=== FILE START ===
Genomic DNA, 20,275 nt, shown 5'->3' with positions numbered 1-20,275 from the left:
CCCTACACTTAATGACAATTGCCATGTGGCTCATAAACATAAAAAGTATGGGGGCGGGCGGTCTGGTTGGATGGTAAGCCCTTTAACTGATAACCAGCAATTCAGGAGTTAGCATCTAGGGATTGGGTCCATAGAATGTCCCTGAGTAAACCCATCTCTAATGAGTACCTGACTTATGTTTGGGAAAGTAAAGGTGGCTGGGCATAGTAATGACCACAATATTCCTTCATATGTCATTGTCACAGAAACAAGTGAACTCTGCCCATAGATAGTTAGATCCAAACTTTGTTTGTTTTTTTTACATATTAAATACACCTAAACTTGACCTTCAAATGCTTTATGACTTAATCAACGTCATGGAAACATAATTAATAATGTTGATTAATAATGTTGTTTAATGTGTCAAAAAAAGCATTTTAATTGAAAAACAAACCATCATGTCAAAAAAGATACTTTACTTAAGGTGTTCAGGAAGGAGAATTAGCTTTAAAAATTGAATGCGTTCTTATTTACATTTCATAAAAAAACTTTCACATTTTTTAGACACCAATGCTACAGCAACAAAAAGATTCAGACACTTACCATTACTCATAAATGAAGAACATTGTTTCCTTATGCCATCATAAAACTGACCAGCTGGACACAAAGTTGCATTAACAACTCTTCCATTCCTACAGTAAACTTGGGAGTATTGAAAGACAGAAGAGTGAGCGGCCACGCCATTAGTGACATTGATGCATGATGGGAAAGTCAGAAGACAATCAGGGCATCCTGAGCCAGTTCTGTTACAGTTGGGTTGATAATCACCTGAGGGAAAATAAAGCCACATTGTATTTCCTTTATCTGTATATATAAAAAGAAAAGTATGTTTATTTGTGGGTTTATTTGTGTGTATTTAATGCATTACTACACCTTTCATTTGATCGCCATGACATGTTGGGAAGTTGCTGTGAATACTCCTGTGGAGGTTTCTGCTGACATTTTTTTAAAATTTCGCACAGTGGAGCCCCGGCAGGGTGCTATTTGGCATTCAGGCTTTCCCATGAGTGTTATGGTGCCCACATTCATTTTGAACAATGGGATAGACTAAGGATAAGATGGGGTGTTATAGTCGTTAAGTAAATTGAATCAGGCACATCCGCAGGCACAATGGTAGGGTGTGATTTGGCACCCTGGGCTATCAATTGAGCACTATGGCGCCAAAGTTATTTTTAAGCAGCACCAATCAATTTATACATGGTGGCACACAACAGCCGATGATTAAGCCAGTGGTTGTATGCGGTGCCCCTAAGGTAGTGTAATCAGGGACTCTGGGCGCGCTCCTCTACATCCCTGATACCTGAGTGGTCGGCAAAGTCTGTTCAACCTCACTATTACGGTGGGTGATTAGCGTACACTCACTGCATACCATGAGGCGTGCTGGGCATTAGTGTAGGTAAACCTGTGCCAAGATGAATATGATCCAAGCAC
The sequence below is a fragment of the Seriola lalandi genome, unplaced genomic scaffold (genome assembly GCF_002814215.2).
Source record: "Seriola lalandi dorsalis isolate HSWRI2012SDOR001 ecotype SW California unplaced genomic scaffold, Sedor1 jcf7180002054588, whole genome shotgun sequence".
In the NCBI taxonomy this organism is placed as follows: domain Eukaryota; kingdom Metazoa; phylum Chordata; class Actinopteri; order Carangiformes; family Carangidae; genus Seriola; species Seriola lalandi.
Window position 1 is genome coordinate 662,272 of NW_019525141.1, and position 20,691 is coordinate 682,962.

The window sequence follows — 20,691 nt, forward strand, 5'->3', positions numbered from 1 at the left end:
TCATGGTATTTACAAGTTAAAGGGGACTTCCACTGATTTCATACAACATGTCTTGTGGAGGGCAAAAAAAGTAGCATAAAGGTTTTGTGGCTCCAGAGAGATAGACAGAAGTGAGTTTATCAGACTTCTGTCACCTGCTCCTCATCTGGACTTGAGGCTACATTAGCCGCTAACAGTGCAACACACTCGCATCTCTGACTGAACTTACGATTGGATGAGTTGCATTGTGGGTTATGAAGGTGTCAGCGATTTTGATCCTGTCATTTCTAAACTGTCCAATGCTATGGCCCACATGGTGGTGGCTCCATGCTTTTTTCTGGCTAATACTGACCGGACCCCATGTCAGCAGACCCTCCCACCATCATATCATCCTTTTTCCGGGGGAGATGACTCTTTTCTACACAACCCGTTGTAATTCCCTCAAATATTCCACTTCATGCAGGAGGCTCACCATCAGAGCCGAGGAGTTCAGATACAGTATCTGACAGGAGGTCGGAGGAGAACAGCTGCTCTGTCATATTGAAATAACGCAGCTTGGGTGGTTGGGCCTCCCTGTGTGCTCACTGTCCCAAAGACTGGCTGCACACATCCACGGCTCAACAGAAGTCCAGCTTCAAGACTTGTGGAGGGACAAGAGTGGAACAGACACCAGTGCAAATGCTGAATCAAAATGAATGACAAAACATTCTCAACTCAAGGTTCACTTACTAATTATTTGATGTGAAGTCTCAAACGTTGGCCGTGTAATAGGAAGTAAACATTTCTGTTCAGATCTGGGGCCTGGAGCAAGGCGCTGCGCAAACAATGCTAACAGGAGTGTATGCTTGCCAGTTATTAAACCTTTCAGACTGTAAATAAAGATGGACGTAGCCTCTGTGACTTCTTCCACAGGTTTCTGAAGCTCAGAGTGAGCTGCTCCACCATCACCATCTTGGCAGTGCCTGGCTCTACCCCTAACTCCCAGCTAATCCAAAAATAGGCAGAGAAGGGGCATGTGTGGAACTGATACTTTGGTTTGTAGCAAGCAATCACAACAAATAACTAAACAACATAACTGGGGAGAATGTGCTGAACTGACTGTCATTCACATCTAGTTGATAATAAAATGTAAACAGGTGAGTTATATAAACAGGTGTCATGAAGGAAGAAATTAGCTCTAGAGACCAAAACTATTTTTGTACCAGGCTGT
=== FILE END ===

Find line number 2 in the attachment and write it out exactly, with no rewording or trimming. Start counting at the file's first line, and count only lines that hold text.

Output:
CCCTACACTTAATGACAATTGCCATGTGGCTCATAAACATAAAAAGTATGGGGGCGGGCGGTCTGGTTGGATGGTAAGCCCTTTAACTGATAACCAGCAATTCAGGAGTTAGCATCTAGGGATTGGGTCCATAGAATGTCCCTGAGTAAACCCATCTCTAATGAGTACCTGACTTATGTTTGGGAAAGTAAAGGTGGCTGGGCATAGTAATGACCACAATATTCCTTCATATGTCATTGTCACAGAAACAAGTGAACTCTGCCCATAGATAGTTAGATCCAAACTTTGTTTGTTTTTTTTACATATTAAATACACCTAAACTTGACCTTCAAATGCTTTATGACTTAATCAACGTCATGGAAACATAATTAATAATGTTGATTAATAATGTTGTTTAATGTGTCAAAAAAAGCATTTTAATTGAAAAACAAACCATCATGTCAAAAAAGATACTTTACTTAAGGTGTTCAGGAAGGAGAATTAGCTTTAAAAATTGAATGCGTTCTTATTTACATTTCATAAAAAAACTTTCACATTTTTTAGACACCAATGCTACAGCAACAAAAAGATTCAGACACTTACCATTACTCATAAATGAAGAACATTGTTTCCTTATGCCATCATAAAACTGACCAGCTGGACACAAAGTTGCATTAACAACTCTTCCATTCCTACAGTAAACTTGGGAGTATTGAAAGACAGAAGAGTGAGCGGCCACGCCATTAGTGACATTGATGCATGATGGGAAAGTCAGAAGACAATCAGGGCATCCTGAGCCAGTTCTGTTACAGTTGGGTTGATAATCACCTGAGGGAAAATAAAGCCACATTGTATTTCCTTTATCTGTATATATAAAAAGAAAAGTATGTTTATTTGTGGGTTTATTTGTGTGTATTTAATGCATTACTACACCTTTCATTTGATCGCCATGACATGTTGGGAAGTTGCTGTGAATACTCCTGTGGAGGTTTCTGCTGACATTTTTTTAAAATTTCGCACAGTGGAGCCCCGGCAGGGTGCTATTTGGCATTCAGGCTTTCCCATGAGTGTTATGGTGCCCACATTCATTTTGAACAATGGGATAGACTAAGGATAAGATGGGGTGTTATAGTCGTTAAGTAAATTGAATCAGGCACATCCGCAGGCACAATGGTAGGGTGTGATTTGGCACCCTGGGCTATCAATTGAGCACTATGGCGCCAAAGTTATTTTTAAGCAGCACCAATCAATTTATACATGGTGGCACACAACAGCCGATGATTAAGCCAGTGGTTGTATGCGGTGCCCCTAAGGTAGTGTAATCAGGGACTCTGGGCGCGCTCCTCTACATCCCTGATACCTGAGTGGTCGGCAAAGTCTGTTCAACCTCACTATTACGGTGGGTGATTAGCGTACACTCACTGCATACCATGAGGCGTGCTGGGCATTAGTGTAGGTAAACCTGTGCCAAGATGAATATGATCCAAGCAC